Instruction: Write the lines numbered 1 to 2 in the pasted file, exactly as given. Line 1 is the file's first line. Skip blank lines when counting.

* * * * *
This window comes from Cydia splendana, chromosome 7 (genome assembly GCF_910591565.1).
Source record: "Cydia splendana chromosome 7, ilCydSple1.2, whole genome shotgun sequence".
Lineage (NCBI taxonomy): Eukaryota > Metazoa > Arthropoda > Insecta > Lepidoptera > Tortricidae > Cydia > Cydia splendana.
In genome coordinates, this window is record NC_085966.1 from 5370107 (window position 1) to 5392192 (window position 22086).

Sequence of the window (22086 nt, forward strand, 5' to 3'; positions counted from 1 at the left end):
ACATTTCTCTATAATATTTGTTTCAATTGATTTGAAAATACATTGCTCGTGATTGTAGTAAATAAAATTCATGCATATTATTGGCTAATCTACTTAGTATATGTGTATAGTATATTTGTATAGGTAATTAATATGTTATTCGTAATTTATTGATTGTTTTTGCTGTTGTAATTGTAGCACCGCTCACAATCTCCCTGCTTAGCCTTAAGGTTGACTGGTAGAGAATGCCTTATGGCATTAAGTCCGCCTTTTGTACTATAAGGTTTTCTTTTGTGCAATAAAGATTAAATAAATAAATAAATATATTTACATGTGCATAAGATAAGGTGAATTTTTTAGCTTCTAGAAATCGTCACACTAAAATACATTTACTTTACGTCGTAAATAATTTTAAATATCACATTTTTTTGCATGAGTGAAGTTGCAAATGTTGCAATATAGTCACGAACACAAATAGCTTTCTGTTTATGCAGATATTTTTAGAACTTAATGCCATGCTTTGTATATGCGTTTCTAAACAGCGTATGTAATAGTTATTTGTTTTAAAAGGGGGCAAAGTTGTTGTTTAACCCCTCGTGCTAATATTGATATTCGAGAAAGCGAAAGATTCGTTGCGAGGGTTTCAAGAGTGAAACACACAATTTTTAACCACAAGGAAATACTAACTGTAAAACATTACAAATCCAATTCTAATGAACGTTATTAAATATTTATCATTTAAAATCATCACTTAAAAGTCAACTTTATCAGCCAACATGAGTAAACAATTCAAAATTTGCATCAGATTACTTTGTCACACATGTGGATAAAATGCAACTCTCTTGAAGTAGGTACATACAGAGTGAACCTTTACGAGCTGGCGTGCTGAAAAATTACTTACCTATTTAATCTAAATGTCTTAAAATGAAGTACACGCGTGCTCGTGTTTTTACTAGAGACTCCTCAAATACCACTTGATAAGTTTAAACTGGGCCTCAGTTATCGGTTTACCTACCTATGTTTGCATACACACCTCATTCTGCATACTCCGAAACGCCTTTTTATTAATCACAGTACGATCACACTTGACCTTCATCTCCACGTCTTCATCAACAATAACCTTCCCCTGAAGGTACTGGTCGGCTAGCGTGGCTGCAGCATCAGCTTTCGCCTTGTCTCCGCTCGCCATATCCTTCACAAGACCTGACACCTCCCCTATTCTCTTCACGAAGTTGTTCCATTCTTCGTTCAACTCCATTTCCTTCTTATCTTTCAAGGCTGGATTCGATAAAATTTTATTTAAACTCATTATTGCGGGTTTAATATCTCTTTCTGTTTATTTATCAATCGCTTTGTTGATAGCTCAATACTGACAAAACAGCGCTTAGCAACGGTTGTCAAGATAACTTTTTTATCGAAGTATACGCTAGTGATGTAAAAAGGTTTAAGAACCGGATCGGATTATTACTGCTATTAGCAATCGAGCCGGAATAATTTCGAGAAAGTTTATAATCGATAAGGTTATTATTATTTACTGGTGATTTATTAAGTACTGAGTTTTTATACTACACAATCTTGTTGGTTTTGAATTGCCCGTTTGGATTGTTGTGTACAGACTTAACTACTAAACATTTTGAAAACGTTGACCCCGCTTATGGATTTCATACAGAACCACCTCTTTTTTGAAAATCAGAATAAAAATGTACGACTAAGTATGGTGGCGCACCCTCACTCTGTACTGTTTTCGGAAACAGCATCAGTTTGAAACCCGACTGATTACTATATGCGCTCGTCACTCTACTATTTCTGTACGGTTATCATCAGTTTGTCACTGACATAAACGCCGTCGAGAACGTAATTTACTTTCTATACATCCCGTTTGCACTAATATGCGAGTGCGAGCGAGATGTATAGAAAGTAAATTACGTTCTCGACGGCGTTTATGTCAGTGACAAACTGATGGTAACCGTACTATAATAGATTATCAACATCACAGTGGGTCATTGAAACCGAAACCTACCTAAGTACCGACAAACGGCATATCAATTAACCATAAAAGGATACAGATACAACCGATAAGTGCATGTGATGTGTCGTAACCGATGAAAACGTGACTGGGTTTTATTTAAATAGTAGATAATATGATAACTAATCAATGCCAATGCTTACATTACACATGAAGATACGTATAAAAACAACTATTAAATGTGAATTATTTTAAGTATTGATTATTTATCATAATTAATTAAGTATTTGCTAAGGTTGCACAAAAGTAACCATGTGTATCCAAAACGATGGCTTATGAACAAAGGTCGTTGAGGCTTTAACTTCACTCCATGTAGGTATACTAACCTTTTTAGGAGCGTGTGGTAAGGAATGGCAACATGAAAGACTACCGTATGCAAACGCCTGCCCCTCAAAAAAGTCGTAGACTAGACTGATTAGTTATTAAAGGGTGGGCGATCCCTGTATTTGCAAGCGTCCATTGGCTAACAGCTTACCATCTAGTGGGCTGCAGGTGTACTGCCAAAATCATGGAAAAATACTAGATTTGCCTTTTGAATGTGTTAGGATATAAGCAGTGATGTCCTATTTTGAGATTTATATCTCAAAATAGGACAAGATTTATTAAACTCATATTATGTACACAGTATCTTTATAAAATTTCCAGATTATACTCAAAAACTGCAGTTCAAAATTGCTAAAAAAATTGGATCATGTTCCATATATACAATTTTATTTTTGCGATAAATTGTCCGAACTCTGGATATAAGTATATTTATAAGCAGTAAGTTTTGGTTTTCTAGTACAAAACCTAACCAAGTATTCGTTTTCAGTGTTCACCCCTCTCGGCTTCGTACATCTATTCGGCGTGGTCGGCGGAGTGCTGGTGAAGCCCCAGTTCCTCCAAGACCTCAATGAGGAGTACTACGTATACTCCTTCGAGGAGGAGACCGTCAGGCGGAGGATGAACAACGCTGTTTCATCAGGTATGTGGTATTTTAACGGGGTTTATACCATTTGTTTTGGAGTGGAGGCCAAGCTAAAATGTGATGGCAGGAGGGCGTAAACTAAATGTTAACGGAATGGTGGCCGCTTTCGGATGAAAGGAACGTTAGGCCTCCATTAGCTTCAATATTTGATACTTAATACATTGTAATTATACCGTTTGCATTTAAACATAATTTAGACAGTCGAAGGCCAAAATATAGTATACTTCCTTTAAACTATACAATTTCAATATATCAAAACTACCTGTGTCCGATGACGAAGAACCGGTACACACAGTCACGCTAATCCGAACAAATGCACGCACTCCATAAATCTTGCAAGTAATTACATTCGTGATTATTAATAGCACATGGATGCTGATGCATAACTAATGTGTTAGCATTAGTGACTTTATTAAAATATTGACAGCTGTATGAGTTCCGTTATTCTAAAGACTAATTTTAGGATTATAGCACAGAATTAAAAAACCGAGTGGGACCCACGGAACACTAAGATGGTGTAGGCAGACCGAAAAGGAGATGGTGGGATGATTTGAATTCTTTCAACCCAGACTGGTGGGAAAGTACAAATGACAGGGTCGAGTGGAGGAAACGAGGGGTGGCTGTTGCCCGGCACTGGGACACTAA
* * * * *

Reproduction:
This window comes from Cydia splendana, chromosome 7 (genome assembly GCF_910591565.1).
Source record: "Cydia splendana chromosome 7, ilCydSple1.2, whole genome shotgun sequence".